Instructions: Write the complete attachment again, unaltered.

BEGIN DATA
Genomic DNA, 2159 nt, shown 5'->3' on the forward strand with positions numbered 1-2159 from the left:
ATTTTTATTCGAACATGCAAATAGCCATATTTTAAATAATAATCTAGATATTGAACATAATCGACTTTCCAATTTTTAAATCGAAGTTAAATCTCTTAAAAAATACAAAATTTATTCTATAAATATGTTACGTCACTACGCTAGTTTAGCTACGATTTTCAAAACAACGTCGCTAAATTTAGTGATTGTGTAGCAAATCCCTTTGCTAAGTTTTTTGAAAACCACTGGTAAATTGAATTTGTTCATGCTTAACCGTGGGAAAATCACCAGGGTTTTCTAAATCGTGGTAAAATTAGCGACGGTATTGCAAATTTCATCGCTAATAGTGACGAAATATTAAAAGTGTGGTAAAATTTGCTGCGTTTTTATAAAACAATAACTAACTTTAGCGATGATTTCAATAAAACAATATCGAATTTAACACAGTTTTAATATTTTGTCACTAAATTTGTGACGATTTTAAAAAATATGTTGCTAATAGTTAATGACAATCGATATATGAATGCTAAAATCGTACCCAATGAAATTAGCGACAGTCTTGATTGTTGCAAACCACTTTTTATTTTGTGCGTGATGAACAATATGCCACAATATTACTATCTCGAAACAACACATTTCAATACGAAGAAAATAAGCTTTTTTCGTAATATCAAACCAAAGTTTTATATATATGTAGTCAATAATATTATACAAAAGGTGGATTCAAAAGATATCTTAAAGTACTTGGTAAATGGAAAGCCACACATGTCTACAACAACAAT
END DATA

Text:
Genomic DNA, 2159 nt, shown 5'->3' on the forward strand with positions numbered 1-2159 from the left:
ATTTTTATTCGAACATGCAAATAGCCATATTTTAAATAATAATCTAGATATTGAACATAATCGACTTTCCAATTTTTAAATCGAAGTTAAATCTCTTAAAAAATACAAAATTTATTCTATAAATATGTTACGTCACTACGCTAGTTTAGCTACGATTTTCAAAACAACGTCGCTAAATTTAGTGATTGTGTAGCAAATCCCTTTGCTAAGTTTTTTGAAAACCACTGGTAAATTGAATTTGTTCATGCTTAACCGTGGGAAAATCACCAGGGTTTTCTAAATCGTGGTAAAATTAGCGACGGTATTGCAAATTTCATCGCTAATAGTGACGAAATATTAAAAGTGTGGTAAAATTTGCTGCGTTTTTATAAAACAATAACTAACTTTAGCGATGATTTCAATAAAACAATATCGAATTTAACACAGTTTTAATATTTTGTCACTAAATTTGTGACGATTTTAAAAAATATGTTGCTAATAGTTAATGACAATCGATATATGAATGCTAAAATCGTACCCAATGAAATTAGCGACAGTCTTGATTGTTGCAAACCACTTTTTATTTTGTGCGTGATGAACAATATGCCACAATATTACTATCTCGAAACAACACATTTCAATACGAAGAAAATAAGCTTTTTTCGTAATATCAAACCAAAGTTTTATATATATGTAGTCAATAATATTATACAAAAGGTGGATTCAAAAGATATCTTAAAGTACTTGGTAAATGGAAAGCCACACATGTCTACAACAACAAT